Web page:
En peu de mots: soyez toujours prêts à faire face à des coupures de courant, à la rupture des services publics (eau, nourriture, essence, etc.) et à des cataclymes de toutes sortes!
NOAA’s space weather experts are available to discuss this and the potential for more solar storms this week.
Impacts have arrived on Earth, jolting the planet’s magnetic field and triggering strong “geomagnetic storming” in some regions. Saturday’s coronal mass ejection – a burst of charged particles and magnetic field that streamed out from the sun at about five million miles an hour – delivered a glancing blow to the planet. If it had been directed straight at Earth, the geomagnetic storming could have reached “severe” to “extreme” levels.
Geomagnetic storms on Earth can impede the operation of electrical grids and temporarily damage radio and satellite telecommunications. No impacts to the power grid, satellite or other technological systems have yet been reported yet from today’s geomagnetic storm, which could persist for several more hours.
The spot on the sun that produced Saturday’s coronal mass ejection remains active and is well positioned to deliver more storm activity in the next several days. NOAA’s SWPC will continue to watch the active region for activity, and will continue to inform its customers – grid operators, satellite operators, airlines and more – about what to expect, so they can protect infrastructure and the public.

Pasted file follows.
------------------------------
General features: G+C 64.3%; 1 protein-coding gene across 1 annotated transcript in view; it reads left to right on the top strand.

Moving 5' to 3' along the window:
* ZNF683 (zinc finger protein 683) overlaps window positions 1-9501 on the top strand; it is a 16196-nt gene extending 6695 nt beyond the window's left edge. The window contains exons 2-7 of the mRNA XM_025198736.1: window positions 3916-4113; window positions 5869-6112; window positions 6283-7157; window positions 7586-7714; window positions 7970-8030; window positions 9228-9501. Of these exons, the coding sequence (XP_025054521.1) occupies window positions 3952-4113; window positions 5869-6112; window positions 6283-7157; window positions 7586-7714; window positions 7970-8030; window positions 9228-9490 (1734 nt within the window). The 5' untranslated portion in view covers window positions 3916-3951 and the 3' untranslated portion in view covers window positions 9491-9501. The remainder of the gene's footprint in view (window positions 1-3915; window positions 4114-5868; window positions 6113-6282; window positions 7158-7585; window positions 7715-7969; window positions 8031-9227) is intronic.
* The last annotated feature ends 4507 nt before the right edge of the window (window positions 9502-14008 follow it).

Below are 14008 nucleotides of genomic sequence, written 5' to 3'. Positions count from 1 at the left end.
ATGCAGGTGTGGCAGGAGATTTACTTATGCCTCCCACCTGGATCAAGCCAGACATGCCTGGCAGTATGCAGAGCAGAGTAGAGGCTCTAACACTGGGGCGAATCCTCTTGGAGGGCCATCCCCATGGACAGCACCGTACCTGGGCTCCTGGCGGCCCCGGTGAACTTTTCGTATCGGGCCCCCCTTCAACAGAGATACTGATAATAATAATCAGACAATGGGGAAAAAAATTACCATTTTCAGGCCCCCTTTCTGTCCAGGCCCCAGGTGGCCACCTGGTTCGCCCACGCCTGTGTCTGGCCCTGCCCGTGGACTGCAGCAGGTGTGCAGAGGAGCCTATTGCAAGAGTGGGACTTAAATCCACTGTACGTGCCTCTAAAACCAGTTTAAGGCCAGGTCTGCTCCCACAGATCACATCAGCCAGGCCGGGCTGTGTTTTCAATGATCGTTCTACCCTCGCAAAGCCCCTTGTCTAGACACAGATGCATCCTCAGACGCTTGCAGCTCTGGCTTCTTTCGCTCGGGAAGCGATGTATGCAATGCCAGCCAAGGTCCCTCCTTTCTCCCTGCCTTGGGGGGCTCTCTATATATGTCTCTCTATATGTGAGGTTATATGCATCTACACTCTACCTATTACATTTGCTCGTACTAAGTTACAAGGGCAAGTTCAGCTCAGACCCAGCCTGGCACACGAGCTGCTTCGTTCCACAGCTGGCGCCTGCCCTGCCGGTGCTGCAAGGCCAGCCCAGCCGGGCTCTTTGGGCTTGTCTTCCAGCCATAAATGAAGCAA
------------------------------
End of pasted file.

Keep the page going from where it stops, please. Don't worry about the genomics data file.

Space weather can also trigger spectacular aurora (northern and southern lights). Tonight, viewers in Northern Asia and Europe have a chance of seeing aurora.
|Power systems: voltage corrections may be required, false alarms triggered on some protection devices. Spacecraft operations: surface charging may occur on satellite components, drag may increase on low-Earth-orbit satellites, and corrections may be needed for orientation problems.|
Other systems: intermittent satellite navigation and low-frequency radio navigation problems may occur, HF radio may be intermittent, and aurora has been seen as low as Illinois and Oregon (typically 50° geomagnetic lat.)**.